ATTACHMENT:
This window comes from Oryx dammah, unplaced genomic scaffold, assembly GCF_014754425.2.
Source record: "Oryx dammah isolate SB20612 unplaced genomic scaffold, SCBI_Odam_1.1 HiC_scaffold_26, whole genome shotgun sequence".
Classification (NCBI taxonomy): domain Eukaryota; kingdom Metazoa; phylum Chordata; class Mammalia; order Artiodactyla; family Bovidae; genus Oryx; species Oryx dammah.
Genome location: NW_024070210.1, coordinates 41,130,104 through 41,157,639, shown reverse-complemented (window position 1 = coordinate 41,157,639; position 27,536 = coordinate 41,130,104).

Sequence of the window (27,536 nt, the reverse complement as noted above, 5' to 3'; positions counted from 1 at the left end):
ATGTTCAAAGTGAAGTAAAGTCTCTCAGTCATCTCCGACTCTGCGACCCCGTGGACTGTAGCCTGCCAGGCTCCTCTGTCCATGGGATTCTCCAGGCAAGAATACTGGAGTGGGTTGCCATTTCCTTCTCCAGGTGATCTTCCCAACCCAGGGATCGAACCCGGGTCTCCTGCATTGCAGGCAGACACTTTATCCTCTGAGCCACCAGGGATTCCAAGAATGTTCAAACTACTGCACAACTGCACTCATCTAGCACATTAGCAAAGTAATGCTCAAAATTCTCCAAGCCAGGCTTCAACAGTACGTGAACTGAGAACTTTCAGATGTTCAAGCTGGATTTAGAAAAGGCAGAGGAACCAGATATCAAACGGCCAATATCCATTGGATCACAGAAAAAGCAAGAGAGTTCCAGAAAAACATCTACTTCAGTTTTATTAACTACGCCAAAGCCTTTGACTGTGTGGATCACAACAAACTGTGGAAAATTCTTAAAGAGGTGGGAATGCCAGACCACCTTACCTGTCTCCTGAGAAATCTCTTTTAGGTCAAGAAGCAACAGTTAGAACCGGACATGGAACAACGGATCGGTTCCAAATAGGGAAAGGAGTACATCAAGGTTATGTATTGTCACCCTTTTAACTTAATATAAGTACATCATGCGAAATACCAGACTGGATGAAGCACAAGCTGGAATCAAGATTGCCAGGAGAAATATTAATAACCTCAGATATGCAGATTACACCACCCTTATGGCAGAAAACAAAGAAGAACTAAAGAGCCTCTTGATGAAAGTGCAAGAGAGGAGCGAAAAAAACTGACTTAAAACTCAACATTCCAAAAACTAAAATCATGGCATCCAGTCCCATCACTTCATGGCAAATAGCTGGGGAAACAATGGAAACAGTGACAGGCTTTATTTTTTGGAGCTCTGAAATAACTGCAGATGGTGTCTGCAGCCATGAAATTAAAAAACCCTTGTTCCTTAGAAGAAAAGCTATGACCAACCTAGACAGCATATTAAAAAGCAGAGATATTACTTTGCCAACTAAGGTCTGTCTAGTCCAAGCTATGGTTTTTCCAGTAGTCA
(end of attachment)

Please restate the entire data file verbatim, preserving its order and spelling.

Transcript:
This window comes from Oryx dammah, unplaced genomic scaffold, assembly GCF_014754425.2.
Source record: "Oryx dammah isolate SB20612 unplaced genomic scaffold, SCBI_Odam_1.1 HiC_scaffold_26, whole genome shotgun sequence".
Classification (NCBI taxonomy): domain Eukaryota; kingdom Metazoa; phylum Chordata; class Mammalia; order Artiodactyla; family Bovidae; genus Oryx; species Oryx dammah.
Genome location: NW_024070210.1, coordinates 41,130,104 through 41,157,639, shown reverse-complemented (window position 1 = coordinate 41,157,639; position 27,536 = coordinate 41,130,104).

Sequence of the window (27,536 nt, the reverse complement as noted above, 5' to 3'; positions counted from 1 at the left end):
ATGTTCAAAGTGAAGTAAAGTCTCTCAGTCATCTCCGACTCTGCGACCCCGTGGACTGTAGCCTGCCAGGCTCCTCTGTCCATGGGATTCTCCAGGCAAGAATACTGGAGTGGGTTGCCATTTCCTTCTCCAGGTGATCTTCCCAACCCAGGGATCGAACCCGGGTCTCCTGCATTGCAGGCAGACACTTTATCCTCTGAGCCACCAGGGATTCCAAGAATGTTCAAACTACTGCACAACTGCACTCATCTAGCACATTAGCAAAGTAATGCTCAAAATTCTCCAAGCCAGGCTTCAACAGTACGTGAACTGAGAACTTTCAGATGTTCAAGCTGGATTTAGAAAAGGCAGAGGAACCAGATATCAAACGGCCAATATCCATTGGATCACAGAAAAAGCAAGAGAGTTCCAGAAAAACATCTACTTCAGTTTTATTAACTACGCCAAAGCCTTTGACTGTGTGGATCACAACAAACTGTGGAAAATTCTTAAAGAGGTGGGAATGCCAGACCACCTTACCTGTCTCCTGAGAAATCTCTTTTAGGTCAAGAAGCAACAGTTAGAACCGGACATGGAACAACGGATCGGTTCCAAATAGGGAAAGGAGTACATCAAGGTTATGTATTGTCACCCTTTTAACTTAATATAAGTACATCATGCGAAATACCAGACTGGATGAAGCACAAGCTGGAATCAAGATTGCCAGGAGAAATATTAATAACCTCAGATATGCAGATTACACCACCCTTATGGCAGAAAACAAAGAAGAACTAAAGAGCCTCTTGATGAAAGTGCAAGAGAGGAGCGAAAAAAACTGACTTAAAACTCAACATTCCAAAAACTAAAATCATGGCATCCAGTCCCATCACTTCATGGCAAATAGCTGGGGAAACAATGGAAACAGTGACAGGCTTTATTTTTTGGAGCTCTGAAATAACTGCAGATGGTGTCTGCAGCCATGAAATTAAAAAACCCTTGTTCCTTAGAAGAAAAGCTATGACCAACCTAGACAGCATATTAAAAAGCAGAGATATTACTTTGCCAACTAAGGTCTGTCTAGTCCAAGCTATGGTTTTTCCAGTAGTCA